Dispute Resolution

The first place to start when trying to resolve any consumer dispute is with the business with which you have the dispute. Send a letter to the business (return receipt requested) explaining what the problem is and asking for your money back. Many of the procedures discussed above require this as a first step in the dispute resolution process.

TIP: Do not think that just because the business was not responsive when taking your telephone complaint, it will be equally unresponsive to a letter. A letter has far less emotion than an angry telephone call to customer service and allows you to rationally present the reasons for your dispute.

Your demand letter should outline the reasons why the business owes you money and inform the business of the steps you plan to take if you do not receive satisfaction, including filing suit.

TIP: Be sure to keep copies of your letter in the event that you are forced to sue the business. This letter can then be used in evidence at your trial.

What can a state consumer protection agency do for me?

State consumer protection agencies are valuable resources for consumers. These agencies provide a variety of services, including:

  • educating consumers about their rights;
  • publishing pamphlets on state consumer protection laws;
  • advising consumers on how to avoid scams;
  • maintaining consumer complaint phone lines;
  • conducting investigations into scams;
  • enforcing consumer protection laws;
  • bringing civil lawsuits to stop scammers;
  • prosecuting scammers under criminal laws; and
  • licensing and regulating various professions, such as real estate brokers or insurance agents.

TIP: You can find your state’s consumer protection by visiting the federal Consumer Action Web site at http://consumeraction.gov/caw_state_resources.shtml.

I have heard about “alternative dispute resolution.” What is this?

Many businesses and private organizations, as well as public agencies, offer dispute resolution programs. These programs are quicker, less expensive and less stressful than going to court. Moreover, many courts encourage the use of these programs before suit is filed.

To determine whether dispute resolution programs are available in your area, contact your state or local consumer protection agency, state attorney general, local court, Better Business Bureau or the local bar association.

TIP: If the dispute resolution program is unable to solve your problem, you may still be able to file suit against the business. Two things to remember: some programs are binding on both parties and, therefore, you will be precluded from filing suit. Moreover, if you are able to file suit, some jurisdictions limit the timeframe in which you may bring suit. Make sure to check the laws in your state.

What are some other government agencies that can help me?

  • The Federal Trade Commission works for the consumer to prevent fraudulent, deceptive and unfair business practices in the marketplace and to provide information to help consumers identify, stop and avoid them.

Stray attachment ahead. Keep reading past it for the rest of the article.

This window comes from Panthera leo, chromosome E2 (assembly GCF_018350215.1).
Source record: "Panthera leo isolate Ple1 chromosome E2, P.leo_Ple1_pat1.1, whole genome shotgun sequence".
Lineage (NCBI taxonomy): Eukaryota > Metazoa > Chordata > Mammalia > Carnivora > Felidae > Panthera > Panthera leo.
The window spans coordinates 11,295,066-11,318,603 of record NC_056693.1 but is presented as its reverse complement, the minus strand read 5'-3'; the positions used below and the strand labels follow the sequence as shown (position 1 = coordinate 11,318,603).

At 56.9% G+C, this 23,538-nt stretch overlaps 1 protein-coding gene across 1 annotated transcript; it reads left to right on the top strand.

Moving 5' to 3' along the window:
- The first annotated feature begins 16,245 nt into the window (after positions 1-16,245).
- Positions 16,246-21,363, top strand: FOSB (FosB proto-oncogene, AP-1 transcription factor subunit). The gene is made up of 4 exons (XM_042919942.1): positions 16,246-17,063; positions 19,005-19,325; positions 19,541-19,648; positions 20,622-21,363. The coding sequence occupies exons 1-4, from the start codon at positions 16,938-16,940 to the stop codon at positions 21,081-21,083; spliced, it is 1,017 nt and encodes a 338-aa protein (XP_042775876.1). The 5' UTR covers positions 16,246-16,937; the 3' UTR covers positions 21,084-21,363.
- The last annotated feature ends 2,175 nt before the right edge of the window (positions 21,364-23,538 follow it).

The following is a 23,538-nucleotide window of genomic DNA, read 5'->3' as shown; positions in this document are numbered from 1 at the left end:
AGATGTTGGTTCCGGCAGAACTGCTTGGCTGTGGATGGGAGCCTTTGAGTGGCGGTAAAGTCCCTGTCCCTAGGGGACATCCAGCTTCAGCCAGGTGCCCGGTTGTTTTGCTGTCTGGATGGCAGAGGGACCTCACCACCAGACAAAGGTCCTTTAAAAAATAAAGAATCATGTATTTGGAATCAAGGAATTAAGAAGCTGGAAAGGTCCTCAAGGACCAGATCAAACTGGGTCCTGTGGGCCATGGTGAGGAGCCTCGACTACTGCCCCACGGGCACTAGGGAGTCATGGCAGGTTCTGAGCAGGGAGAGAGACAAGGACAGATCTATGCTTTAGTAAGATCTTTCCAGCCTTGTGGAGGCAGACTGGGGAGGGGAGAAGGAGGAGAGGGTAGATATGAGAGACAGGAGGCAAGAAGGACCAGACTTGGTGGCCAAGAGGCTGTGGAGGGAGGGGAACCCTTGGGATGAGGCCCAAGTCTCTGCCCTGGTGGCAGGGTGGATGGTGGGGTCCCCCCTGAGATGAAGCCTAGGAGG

• To file a complaint or to get free information on consumer issues, visit www.ftc.gov or call toll-free: 877.FTC.HELP/877.382.4357; TTY: 866.653.4261. The FTC enters Internet, telemarketing, identity theft and other fraud-related complaints into Consumer Sentinel, a secure, online database available to hundreds of civil and criminal law enforcement agencies in the United States and abroad.
  • The Federal Citizen Information Center Web site can be found at www.pueblo.gsa.gov. The Web site provides directions on how to file a consumer complaint as well as information on the latest scams, frauds and consumer abuse items in the news.
  • Federal Reserve. If you have a complaint about a bank regarding any federal credit law, you can get advice from the Federal Reserve. Submit your written complaint describing the questionable bank practice, including the name and address of the bank involved to:

The Division of Consumer and Community Affairs
Board of Governors of the Federal Reserve System
Washington, D.C. 20551

SIDEBAR: The Board supervises only state chartered banks that are members of the Federal Reserve System. Complaints about other institutions will be referred to the appropriate federal regulatory agency, and a notice will be sent to you notifying you as to where your complaint has been referred.

  • The National Fraud Information Center can help you if you have been defrauded. The Center has an online form you can use to report suspected telemarketing or Internet fraud. The information provided on the form will be transmitted to the appropriate law enforcement agencies. The Center also provides information on current fraud schemes and advice on avoiding fraud.
  • You can contact the NFIC at 800.876.7060 or visit its Web site at www.fraud.org.

  • The Better Business Bureau has an online complaint form. After filling out the form, the BBB will contact the business or organization to attempt to resolve the issue. You can reach the BBB at www.bbb.org.
  • Prosecutors. Call your district attorney or state attorney general’s office and ask whether there is a consumer fraud division.
  • Media. Contact your local newspaper, radio station or television station and ask if they have an action line. Often, these entities have volunteers ready to pursue consumer complaints.
  • Small Claims Courts. If the amount of money in question is relatively small, you can file a lawsuit in small claims court. The costs of doing so are low, the procedures are straightforward, and you probably will not need to hire an attorney.
  • Contact an attorney about filing suit. When all else fails, make an appointment with an attorney and present your case. If the attorney believes that it is warranted, he or she can file suit on your behalf. The various types of recovery available to you have been discussed throughout this chapter.